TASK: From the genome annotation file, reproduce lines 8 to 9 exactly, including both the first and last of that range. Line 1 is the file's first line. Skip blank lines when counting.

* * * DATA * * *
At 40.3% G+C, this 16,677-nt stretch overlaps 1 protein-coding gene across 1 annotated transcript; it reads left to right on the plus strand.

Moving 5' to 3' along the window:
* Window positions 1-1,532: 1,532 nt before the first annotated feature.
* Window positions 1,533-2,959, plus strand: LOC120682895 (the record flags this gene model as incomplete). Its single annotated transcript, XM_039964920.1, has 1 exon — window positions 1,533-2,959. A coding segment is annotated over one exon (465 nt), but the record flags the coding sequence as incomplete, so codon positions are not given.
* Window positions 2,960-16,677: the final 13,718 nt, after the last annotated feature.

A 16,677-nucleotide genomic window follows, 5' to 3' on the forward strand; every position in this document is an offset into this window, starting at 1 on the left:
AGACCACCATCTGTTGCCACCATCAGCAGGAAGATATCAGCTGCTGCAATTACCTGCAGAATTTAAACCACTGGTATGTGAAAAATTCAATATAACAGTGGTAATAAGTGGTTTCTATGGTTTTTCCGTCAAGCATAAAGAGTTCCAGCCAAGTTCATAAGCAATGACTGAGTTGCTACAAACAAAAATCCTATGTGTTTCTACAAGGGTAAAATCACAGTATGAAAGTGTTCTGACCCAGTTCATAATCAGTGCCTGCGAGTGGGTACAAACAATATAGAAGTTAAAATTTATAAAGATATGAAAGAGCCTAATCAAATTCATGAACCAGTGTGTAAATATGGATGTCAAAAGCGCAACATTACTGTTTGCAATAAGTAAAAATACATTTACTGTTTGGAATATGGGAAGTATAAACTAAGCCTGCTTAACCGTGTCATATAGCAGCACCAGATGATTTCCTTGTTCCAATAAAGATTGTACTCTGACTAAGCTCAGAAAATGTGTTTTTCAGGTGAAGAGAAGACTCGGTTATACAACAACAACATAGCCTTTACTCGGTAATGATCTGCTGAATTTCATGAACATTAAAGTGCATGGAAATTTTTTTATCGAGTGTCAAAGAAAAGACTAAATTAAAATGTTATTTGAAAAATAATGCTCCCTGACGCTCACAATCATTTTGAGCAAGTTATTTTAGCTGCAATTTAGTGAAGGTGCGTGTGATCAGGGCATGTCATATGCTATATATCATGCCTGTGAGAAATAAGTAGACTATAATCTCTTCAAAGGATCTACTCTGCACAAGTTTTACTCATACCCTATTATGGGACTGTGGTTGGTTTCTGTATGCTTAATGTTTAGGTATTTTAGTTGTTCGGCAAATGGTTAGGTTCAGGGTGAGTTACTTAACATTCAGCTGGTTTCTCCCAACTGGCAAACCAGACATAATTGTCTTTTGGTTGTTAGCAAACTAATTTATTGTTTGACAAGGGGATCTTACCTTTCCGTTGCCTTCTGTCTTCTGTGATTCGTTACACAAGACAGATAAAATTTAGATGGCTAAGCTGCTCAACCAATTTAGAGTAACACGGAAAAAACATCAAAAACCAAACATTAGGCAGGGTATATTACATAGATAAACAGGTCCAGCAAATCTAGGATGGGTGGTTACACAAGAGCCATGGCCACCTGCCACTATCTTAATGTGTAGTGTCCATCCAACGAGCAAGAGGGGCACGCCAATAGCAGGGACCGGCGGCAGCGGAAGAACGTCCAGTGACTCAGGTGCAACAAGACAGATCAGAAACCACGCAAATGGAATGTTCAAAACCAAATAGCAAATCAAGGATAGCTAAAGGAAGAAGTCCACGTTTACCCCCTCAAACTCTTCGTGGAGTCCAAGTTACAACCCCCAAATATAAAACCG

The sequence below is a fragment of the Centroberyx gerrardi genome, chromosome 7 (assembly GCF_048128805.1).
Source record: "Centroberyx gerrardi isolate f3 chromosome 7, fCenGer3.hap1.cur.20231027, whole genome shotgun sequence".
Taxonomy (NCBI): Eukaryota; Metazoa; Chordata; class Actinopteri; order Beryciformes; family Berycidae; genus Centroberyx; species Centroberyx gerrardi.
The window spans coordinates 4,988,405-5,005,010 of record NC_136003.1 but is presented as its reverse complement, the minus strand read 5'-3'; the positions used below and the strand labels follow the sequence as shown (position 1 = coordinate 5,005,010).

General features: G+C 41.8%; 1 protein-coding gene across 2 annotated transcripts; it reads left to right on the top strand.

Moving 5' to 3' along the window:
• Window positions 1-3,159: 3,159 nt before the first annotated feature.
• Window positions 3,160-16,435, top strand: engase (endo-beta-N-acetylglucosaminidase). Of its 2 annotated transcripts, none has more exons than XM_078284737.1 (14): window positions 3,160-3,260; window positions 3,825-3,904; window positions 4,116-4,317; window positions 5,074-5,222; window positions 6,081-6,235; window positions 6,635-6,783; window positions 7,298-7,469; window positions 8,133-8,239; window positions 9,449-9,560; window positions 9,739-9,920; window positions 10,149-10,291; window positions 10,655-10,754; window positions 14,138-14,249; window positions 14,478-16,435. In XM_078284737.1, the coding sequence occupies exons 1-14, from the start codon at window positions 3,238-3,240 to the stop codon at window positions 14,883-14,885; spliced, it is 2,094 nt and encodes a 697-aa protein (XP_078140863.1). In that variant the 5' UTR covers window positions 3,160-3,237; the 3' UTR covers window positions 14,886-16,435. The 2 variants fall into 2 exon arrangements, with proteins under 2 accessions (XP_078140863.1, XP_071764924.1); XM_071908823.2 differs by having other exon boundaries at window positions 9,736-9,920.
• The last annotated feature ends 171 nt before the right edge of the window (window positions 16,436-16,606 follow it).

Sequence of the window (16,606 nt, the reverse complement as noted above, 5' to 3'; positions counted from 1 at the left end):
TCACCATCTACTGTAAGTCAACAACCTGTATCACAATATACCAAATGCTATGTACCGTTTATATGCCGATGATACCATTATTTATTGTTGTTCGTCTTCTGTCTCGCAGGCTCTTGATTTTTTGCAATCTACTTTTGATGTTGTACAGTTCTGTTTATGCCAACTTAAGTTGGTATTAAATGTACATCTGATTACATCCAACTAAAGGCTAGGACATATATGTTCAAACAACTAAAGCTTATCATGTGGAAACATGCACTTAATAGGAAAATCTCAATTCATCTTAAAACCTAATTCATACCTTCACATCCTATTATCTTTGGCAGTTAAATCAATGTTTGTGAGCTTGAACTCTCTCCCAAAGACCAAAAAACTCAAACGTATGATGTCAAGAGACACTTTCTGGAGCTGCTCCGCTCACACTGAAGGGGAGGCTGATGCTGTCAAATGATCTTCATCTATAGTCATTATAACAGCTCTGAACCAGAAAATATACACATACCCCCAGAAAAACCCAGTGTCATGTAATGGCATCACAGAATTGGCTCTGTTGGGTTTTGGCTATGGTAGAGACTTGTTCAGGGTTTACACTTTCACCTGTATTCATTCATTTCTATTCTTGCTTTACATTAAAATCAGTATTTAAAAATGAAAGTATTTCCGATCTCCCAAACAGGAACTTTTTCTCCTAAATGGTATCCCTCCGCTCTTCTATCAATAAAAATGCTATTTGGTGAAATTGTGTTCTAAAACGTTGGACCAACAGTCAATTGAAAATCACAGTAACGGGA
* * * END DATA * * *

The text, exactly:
The sequence below is a fragment of the Centroberyx gerrardi genome, chromosome 7 (assembly GCF_048128805.1).
Source record: "Centroberyx gerrardi isolate f3 chromosome 7, fCenGer3.hap1.cur.20231027, whole genome shotgun sequence".